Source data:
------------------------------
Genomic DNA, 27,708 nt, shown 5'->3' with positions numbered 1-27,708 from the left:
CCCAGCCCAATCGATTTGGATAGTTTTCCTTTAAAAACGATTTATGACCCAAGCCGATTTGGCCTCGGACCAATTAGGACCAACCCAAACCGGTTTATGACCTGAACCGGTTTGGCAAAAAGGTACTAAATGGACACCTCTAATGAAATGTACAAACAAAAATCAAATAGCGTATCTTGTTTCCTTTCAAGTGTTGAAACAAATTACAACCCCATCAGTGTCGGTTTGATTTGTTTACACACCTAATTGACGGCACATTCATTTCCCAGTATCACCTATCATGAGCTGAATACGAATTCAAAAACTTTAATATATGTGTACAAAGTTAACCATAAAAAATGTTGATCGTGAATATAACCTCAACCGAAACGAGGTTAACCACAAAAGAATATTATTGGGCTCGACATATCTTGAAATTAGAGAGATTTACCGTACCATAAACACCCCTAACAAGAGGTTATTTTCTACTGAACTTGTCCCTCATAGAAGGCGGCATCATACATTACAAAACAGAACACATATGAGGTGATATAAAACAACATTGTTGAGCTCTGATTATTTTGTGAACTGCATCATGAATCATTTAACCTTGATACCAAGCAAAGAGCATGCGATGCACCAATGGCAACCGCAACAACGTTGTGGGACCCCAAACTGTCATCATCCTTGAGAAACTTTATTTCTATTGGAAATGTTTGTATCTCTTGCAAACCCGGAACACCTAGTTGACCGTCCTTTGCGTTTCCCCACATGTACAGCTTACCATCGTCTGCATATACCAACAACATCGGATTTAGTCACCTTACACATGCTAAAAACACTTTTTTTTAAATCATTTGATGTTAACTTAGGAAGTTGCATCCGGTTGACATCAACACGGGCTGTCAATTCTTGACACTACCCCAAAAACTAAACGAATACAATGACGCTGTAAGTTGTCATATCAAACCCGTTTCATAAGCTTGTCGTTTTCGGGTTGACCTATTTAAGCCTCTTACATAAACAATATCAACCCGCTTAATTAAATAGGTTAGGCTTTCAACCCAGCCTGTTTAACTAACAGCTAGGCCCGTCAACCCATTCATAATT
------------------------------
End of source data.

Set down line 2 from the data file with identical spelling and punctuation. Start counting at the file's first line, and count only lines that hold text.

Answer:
CCCAGCCCAATCGATTTGGATAGTTTTCCTTTAAAAACGATTTATGACCCAAGCCGATTTGGCCTCGGACCAATTAGGACCAACCCAAACCGGTTTATGACCTGAACCGGTTTGGCAAAAAGGTACTAAATGGACACCTCTAATGAAATGTACAAACAAAAATCAAATAGCGTATCTTGTTTCCTTTCAAGTGTTGAAACAAATTACAACCCCATCAGTGTCGGTTTGATTTGTTTACACACCTAATTGACGGCACATTCATTTCCCAGTATCACCTATCATGAGCTGAATACGAATTCAAAAACTTTAATATATGTGTACAAAGTTAACCATAAAAAATGTTGATCGTGAATATAACCTCAACCGAAACGAGGTTAACCACAAAAGAATATTATTGGGCTCGACATATCTTGAAATTAGAGAGATTTACCGTACCATAAACACCCCTAACAAGAGGTTATTTTCTACTGAACTTGTCCCTCATAGAAGGCGGCATCATACATTACAAAACAGAACACATATGAGGTGATATAAAACAACATTGTTGAGCTCTGATTATTTTGTGAACTGCATCATGAATCATTTAACCTTGATACCAAGCAAAGAGCATGCGATGCACCAATGGCAACCGCAACAACGTTGTGGGACCCCAAACTGTCATCATCCTTGAGAAACTTTATTTCTATTGGAAATGTTTGTATCTCTTGCAAACCCGGAACACCTAGTTGACCGTCCTTTGCGTTTCCCCACATGTACAGCTTACCATCGTCTGCATATACCAACAACATCGGATTTAGTCACCTTACACATGCTAAAAACACTTTTTTTTAAATCATTTGATGTTAACTTAGGAAGTTGCATCCGGTTGACATCAACACGGGCTGTCAATTCTTGACACTACCCCAAAAACTAAACGAATACAATGACGCTGTAAGTTGTCATATCAAACCCGTTTCATAAGCTTGTCGTTTTCGGGTTGACCTATTTAAGCCTCTTACATAAACAATATCAACCCGCTTAATTAAATAGGTTAGGCTTTCAACCCAGCCTGTTTAACTAACAGCTAGGCCCGTCAACCCATTCATAATT